The weekend is over, so it’s overflow Monday. Each Monday we discuss a topic or idea I didn’t have time to talk about or explain during Sunday’s message.
You can catch the other Overflow blogs HERE.
Watch or listen to the Unruined series in the Awaken teaching archive.
Parts of the Bible are boring.
There. I said it.
What’s up with the lists of people and places in Genesis, Exodus, Numbers, Nehemiah, and other Bible books?
I don’t know anyone who really loves a good list of names or places. That’s not where you find the underlines and highlights.
You remember the Yellow Pages, right? Comedian Mitch Hedberg said the Yellow Pages are like someone printed part of the Internet and dropped it off at your door so you can throw it away. No one curls up in front of a fire with the Yellow Pages and a cup of coffee.
I don’t wake up early each morning to enjoy the next page of the Rand McNally atlas.
We prefer our reading with a plot. Or at least a point.
On Sunday at Awaken, we covered Nehemiah 11-12 in our study through the book. 83 verses in one 40-minute message. Of the 83 verses, I only read 7 of them while I preached. That’s only 8% of the text! Why leave so much out? And maybe the bigger question, if they weren’t worth preaching, are the worth reading and why are they in the Bible?
Couldn’t they have left those out and gotten right to the action? Numbers would be a pretty cool book if it weren’t for all the numbers.
If your name was in the list, you wouldn’t be saying it was boring, you’d be trying to get others to read it. When the Bible was written, the lists of names and places were real and recognizable to the readers. Thousands of people could find their own names, the cities they lived in, or their ancestors on the scrolls of Scripture!
The Bible is a personal book about personal stories concerning the lives of many people. God cares about people, and loves to use ordinary people to accomplish extraordinary work. The Bible tells that story. (tweet this)
If the Bible constantly said, “the Jews traveled to a few different places, and over the next hundred years, quite a few people were born, led the nation, and died,” it wouldn’t have the same power.
The names and places remind us these events happened to real people in real places. And the people who were living at the time of its writing could trace their ancestry through the events of Scripture. They didn’t have ancestry.com back then, after all.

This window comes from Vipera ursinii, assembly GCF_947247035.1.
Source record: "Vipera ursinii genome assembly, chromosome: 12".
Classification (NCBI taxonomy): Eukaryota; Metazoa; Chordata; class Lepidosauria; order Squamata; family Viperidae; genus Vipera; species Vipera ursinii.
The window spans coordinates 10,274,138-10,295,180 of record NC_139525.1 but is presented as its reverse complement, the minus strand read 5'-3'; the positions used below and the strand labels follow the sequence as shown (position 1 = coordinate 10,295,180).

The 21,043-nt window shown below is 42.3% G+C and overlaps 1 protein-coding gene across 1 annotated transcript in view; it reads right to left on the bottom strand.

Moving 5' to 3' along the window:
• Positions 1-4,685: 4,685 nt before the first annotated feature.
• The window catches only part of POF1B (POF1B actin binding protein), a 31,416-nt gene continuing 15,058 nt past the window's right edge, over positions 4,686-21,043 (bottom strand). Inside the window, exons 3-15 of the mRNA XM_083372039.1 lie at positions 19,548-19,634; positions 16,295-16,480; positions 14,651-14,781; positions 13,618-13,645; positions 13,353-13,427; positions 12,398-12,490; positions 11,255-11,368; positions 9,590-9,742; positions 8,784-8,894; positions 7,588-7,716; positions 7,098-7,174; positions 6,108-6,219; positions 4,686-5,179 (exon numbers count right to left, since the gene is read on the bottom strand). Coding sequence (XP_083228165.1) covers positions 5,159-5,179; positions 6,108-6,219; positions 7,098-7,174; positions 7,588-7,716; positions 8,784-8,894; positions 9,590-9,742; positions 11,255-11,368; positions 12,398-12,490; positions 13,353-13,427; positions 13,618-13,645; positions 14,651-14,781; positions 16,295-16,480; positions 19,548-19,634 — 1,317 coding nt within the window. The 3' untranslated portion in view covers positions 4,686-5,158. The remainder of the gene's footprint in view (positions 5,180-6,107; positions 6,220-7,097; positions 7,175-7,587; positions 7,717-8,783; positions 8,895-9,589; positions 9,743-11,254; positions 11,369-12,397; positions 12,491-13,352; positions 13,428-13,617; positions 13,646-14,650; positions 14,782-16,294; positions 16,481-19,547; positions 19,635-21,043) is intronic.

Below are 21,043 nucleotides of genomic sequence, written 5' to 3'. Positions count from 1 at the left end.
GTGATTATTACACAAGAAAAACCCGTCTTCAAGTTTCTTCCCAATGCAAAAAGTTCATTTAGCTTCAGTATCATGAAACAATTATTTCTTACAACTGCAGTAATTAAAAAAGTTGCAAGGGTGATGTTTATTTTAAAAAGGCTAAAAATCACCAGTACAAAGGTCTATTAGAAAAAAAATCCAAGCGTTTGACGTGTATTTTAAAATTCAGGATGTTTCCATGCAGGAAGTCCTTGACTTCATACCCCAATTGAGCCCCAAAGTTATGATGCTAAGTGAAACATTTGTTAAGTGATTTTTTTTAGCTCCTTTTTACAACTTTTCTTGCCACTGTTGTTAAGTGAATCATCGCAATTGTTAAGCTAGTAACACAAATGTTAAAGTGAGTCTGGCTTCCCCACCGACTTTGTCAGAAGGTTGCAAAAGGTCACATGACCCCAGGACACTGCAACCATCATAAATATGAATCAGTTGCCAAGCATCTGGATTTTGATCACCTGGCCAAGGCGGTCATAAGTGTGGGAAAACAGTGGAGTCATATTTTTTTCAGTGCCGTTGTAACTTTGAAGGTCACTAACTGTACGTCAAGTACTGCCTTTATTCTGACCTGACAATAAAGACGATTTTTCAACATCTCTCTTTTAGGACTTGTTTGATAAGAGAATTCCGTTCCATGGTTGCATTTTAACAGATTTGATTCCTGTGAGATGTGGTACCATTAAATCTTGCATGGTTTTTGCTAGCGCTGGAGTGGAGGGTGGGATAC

First of all, that assumes you read your Bible regularly and thoroughly. If you don’t, you probably won’t find yourself asking this question, which is unfortunate. You’re tuning God’s voice out of your daily life and missing life-giving lessons found only in the pages of Scripture.
It’s ok to skim through a list of names, numbers, or places. That’s allowed. You won’t get struck with lightning or something. Skimming is better than skipping. Skipping prevents you from learning or seeing anything. Skimming allows your eyes to scan the words looking for something irregular or interesting to grab your attention.
Have you ever dug through the genealogy of Christ in Matthew 1? Did you know it was almost unprecedented to include women in a genealogy? Considering that, it’s interesting to find five women listed in the genealogical record of the Savior of the world in Matthew 1! That should at least be a hint at the elevated role the Bible gives to women.
Look at that, we learned something from a list of names!
Speaking of the names in Jesus’ family tree in Matthew 1, do you know any of those people’s back stories? Some are obscure and almost completely unknown, but some have some pretty fascinating stories. Like Rahab, the former Canaanite prostitute, turned God-honoring-Jewish-spy-hider; Solomon, the wisest man who ever lived; Zerubbabel, the man whose name is fun to pronounce quickly, who led a remnant of Jews out of exile back to Jerusalem…just to mention a few.
Look at all we’ve learned in a period of about 60 seconds!
Dig through it, even if you don’t think you’ll dig it. You may be surprised at the gems you find.